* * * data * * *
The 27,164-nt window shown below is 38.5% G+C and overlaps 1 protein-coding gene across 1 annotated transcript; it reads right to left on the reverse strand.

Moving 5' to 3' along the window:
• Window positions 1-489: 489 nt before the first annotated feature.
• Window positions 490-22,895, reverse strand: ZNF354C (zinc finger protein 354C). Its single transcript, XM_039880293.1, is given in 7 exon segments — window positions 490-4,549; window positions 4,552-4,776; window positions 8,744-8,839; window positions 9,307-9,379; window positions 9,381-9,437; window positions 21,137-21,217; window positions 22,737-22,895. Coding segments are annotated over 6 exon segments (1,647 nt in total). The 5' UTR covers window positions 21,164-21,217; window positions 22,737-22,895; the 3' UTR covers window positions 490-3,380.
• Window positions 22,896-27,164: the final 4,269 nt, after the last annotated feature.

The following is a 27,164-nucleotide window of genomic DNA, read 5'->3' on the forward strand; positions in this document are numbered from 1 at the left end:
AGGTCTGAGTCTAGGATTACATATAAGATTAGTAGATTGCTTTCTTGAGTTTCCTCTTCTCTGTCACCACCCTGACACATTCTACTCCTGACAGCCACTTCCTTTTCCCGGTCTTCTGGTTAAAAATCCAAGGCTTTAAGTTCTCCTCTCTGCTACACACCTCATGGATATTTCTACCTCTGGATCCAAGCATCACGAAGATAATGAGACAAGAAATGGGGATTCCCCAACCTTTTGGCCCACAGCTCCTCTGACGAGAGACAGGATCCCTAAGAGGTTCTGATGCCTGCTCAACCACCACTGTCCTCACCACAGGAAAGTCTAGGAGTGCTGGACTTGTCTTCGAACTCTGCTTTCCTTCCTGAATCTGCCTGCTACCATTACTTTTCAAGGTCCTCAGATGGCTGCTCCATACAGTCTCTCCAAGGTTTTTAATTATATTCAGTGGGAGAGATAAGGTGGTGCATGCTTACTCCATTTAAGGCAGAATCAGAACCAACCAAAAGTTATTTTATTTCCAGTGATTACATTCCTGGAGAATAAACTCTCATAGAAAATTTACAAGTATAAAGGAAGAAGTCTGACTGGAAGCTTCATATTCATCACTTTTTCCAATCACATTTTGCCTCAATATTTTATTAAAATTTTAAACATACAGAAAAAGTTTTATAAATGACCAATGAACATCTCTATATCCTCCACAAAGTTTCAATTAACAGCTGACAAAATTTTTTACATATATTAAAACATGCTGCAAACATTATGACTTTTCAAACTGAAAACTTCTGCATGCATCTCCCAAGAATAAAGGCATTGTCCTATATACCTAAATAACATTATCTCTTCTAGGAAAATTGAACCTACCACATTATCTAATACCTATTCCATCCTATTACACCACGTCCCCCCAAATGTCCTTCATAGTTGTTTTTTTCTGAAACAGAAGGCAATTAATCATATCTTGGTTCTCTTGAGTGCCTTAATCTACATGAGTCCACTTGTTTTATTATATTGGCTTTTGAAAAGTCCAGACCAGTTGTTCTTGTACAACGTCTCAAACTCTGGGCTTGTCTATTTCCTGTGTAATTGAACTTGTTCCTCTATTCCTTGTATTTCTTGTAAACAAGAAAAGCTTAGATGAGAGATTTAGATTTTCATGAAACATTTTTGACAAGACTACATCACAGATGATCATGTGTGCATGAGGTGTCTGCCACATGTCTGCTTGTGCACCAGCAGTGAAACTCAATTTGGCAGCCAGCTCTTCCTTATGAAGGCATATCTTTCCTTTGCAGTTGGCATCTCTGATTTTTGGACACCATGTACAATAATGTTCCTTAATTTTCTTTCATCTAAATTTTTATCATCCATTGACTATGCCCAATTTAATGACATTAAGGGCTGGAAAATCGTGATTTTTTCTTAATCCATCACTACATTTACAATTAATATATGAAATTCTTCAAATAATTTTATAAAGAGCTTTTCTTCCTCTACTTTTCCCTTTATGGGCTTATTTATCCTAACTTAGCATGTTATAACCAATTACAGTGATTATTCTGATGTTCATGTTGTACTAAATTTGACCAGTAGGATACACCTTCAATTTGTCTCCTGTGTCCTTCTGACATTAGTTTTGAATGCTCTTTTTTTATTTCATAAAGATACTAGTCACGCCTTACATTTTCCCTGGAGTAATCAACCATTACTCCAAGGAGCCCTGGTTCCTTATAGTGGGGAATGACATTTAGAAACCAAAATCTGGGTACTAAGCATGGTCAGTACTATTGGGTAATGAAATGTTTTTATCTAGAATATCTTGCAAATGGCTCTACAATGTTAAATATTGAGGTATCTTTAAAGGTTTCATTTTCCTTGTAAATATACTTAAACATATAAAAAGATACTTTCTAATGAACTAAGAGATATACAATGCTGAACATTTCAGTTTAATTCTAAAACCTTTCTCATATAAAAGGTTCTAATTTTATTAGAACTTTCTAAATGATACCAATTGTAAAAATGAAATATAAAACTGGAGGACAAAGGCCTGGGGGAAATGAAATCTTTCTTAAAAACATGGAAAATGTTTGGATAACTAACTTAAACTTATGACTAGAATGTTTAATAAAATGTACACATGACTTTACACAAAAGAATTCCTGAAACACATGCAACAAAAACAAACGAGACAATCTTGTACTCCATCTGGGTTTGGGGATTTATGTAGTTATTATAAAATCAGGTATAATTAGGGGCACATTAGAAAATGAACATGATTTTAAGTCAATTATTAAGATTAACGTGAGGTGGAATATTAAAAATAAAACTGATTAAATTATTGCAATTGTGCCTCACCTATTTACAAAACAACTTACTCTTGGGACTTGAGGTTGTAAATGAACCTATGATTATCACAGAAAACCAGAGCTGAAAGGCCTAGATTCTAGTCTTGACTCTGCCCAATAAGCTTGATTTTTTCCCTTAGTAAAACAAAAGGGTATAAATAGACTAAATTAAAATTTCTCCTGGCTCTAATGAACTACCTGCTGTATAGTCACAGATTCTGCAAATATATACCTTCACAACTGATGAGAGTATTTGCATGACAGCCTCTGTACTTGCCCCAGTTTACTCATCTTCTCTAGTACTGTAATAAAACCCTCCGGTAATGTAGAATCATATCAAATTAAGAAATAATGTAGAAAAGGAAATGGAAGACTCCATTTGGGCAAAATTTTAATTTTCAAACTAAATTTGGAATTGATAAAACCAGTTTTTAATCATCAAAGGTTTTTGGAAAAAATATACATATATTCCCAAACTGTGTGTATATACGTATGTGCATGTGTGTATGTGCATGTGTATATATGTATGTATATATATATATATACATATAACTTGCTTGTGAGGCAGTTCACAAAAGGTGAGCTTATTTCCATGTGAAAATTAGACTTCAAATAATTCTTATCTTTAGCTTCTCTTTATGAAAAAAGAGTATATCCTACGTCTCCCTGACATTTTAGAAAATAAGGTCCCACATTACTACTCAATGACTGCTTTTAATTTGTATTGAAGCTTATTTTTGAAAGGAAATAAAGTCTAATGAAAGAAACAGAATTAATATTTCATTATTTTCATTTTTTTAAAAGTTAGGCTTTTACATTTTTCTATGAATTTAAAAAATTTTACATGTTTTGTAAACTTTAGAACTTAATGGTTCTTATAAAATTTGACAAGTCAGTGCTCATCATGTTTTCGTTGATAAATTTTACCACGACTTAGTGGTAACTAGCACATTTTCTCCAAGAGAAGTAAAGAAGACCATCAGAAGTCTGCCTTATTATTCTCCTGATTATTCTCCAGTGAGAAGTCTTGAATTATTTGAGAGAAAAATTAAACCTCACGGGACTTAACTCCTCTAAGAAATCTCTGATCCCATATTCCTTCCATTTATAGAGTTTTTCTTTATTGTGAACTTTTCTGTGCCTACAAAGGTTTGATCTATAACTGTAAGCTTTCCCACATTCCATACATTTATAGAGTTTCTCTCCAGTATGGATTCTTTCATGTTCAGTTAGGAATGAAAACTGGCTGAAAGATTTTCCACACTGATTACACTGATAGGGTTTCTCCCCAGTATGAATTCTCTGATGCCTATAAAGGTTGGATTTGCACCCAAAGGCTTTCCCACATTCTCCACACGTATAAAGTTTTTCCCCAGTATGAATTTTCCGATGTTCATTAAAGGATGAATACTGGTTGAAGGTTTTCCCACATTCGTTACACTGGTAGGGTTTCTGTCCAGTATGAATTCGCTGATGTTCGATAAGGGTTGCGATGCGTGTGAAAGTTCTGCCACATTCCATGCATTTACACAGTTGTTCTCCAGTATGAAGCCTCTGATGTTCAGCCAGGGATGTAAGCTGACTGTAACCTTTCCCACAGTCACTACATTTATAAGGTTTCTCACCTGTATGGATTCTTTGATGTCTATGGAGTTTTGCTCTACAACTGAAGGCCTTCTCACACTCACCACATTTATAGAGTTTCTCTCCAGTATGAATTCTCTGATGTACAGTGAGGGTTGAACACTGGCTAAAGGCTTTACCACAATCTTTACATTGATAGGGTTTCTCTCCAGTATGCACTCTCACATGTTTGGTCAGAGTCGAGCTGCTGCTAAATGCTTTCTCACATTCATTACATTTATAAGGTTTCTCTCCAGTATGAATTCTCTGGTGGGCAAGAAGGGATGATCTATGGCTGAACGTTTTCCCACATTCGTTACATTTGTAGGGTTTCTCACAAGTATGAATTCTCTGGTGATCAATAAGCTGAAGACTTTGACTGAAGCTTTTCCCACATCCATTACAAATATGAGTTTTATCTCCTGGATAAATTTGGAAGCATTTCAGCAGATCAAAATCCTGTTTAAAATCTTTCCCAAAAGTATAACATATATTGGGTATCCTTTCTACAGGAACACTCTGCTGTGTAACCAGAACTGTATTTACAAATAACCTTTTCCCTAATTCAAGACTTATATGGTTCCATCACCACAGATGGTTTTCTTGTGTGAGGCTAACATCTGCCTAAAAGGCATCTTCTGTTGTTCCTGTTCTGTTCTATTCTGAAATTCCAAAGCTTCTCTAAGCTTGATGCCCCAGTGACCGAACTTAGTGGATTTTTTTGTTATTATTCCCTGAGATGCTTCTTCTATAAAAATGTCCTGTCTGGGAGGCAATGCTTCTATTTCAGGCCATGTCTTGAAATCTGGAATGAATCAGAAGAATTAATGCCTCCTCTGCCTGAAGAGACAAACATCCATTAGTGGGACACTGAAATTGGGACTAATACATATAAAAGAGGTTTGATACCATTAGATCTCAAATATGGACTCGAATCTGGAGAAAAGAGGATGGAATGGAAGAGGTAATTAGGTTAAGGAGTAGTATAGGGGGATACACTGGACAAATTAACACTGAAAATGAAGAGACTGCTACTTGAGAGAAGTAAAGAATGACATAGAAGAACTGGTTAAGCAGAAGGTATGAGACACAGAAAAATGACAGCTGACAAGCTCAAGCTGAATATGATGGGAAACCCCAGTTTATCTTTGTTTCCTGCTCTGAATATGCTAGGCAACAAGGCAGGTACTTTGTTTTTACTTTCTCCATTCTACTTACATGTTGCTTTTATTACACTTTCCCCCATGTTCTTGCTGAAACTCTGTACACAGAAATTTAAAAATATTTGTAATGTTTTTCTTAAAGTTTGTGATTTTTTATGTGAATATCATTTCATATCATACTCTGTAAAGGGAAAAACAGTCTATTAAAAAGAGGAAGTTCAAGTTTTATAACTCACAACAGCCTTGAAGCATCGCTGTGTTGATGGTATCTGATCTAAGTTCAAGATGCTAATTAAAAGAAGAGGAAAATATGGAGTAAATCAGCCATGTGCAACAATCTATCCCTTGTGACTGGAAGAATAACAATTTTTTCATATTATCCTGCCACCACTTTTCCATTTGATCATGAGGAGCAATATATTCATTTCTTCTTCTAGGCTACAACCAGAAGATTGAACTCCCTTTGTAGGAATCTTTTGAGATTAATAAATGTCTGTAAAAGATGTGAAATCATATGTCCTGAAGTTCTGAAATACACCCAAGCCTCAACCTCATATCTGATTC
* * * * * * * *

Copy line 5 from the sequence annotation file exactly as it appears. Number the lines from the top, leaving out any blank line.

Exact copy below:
• Window positions 22,896-27,164: the final 4,269 nt, after the last annotated feature.